I first became fascinated by diatoms when I put a sample of Severn Estuary mud sourced from Purton Ship‘s Graveyard under the light microscope in my studio and discovered this amazing world.
Diatoms are a single-celled, often motile, anaerobic form of phytoplasm made of silica, ubiquitous in all watery/muddy environments. Amazingly they process c. 20% of the Earth‘s oxygen through photo-synthesis. When they die they fossilise to form oil lakes at the bottom of oceans which are then in turn the subject of human exploitation and the extraction of fossil fuels.
On a local micro-scale, the rivers, canals and estuary surrounding and criss-crossing through and under Bristol are teeming with diatomic life yet these sites are also strewn with human produced detritus including fossil fuel derived micro-plastics. As a result of pandemic and contagion, we are increasingly turning to our waterways for relaxation and mental sustenance; for alternative forms of habitation amidst booms in recreational fishing, wild swimming and even plans to clean up of the floating harbour as a swimming resource.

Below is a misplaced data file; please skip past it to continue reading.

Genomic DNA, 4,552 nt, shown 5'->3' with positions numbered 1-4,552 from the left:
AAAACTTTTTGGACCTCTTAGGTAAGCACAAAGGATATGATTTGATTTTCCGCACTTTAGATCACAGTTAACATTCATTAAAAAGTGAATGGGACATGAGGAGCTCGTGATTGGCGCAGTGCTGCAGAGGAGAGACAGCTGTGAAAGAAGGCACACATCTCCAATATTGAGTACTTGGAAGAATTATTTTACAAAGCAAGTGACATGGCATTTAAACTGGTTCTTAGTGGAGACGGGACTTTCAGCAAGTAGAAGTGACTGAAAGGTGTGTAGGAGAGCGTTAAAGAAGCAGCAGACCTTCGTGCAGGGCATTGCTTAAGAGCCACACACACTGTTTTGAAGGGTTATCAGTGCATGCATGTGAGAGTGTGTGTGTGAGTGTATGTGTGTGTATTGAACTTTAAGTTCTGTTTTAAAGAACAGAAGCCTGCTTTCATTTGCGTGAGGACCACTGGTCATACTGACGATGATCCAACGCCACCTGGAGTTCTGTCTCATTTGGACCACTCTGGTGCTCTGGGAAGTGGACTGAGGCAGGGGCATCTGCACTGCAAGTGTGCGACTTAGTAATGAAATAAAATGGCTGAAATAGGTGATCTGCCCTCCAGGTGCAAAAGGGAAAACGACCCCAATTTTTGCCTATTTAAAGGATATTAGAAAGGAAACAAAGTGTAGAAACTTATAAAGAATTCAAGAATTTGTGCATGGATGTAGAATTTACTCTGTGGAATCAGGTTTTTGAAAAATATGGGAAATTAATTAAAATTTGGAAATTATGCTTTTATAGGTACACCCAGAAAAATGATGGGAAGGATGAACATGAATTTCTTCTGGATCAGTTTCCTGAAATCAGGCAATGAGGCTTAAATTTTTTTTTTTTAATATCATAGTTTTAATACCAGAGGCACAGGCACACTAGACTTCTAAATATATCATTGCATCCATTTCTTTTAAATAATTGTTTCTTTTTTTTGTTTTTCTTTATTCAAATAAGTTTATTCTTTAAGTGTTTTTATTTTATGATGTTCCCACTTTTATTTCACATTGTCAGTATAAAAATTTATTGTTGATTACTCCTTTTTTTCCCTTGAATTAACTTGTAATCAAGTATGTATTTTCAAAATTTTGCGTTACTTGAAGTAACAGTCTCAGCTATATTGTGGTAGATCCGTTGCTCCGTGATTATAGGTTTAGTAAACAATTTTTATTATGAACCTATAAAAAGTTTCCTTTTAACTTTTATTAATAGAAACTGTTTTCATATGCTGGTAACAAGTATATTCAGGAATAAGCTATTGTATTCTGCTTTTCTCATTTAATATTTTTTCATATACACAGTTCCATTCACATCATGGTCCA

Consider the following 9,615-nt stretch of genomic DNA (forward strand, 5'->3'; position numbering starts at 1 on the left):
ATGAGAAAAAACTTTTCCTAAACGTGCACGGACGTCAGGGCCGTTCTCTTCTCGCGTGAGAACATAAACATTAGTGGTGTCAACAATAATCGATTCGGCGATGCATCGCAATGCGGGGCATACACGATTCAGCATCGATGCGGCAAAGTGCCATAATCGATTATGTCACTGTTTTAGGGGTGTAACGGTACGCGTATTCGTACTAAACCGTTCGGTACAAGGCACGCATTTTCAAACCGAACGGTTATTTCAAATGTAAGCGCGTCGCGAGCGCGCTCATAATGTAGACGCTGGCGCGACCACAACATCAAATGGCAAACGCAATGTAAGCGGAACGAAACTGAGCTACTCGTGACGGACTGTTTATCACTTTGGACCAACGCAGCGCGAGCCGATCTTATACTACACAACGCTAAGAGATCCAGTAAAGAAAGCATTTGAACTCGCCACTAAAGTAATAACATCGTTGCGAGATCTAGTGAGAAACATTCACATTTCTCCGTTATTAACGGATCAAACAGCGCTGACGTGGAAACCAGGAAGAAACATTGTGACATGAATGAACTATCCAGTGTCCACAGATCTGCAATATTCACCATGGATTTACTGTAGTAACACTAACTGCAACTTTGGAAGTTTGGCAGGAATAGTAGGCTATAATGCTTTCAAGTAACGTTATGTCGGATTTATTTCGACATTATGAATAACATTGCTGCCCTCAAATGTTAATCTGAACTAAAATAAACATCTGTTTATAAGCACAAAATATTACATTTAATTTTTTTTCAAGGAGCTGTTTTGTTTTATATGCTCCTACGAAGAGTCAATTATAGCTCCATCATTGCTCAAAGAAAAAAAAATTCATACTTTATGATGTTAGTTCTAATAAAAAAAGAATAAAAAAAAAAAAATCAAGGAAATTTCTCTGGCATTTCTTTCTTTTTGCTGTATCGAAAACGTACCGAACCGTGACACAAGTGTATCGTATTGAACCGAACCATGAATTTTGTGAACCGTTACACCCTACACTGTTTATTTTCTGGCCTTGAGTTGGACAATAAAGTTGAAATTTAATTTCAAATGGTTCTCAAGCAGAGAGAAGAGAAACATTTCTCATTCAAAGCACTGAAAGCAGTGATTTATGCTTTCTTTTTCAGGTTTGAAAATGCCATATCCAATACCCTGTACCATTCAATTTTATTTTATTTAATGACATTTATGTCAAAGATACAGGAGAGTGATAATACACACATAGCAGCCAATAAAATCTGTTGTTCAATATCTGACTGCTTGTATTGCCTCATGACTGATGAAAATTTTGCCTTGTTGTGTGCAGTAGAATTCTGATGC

The water-ways around Bristol are volatile; the Severn Estuary has the second largest tidal reach in the world (about 15m). The tidal waters push up in to the Avon through the centre of Bristol and the floods bring deluges down; sewage dumping by the water companies is frequent. It is an environment barely in equilibrium exemplified by the collapse of Cumberland Road outside Spike Island into the canalised tidal New Cut.
These water-ways are full of unseen stories and dark histories, human and more-than-human. This project is about finding something beautiful in the most unexpected of places where things often uncomfortably rub up against each other, only to quickly recede out of view, out of reach again.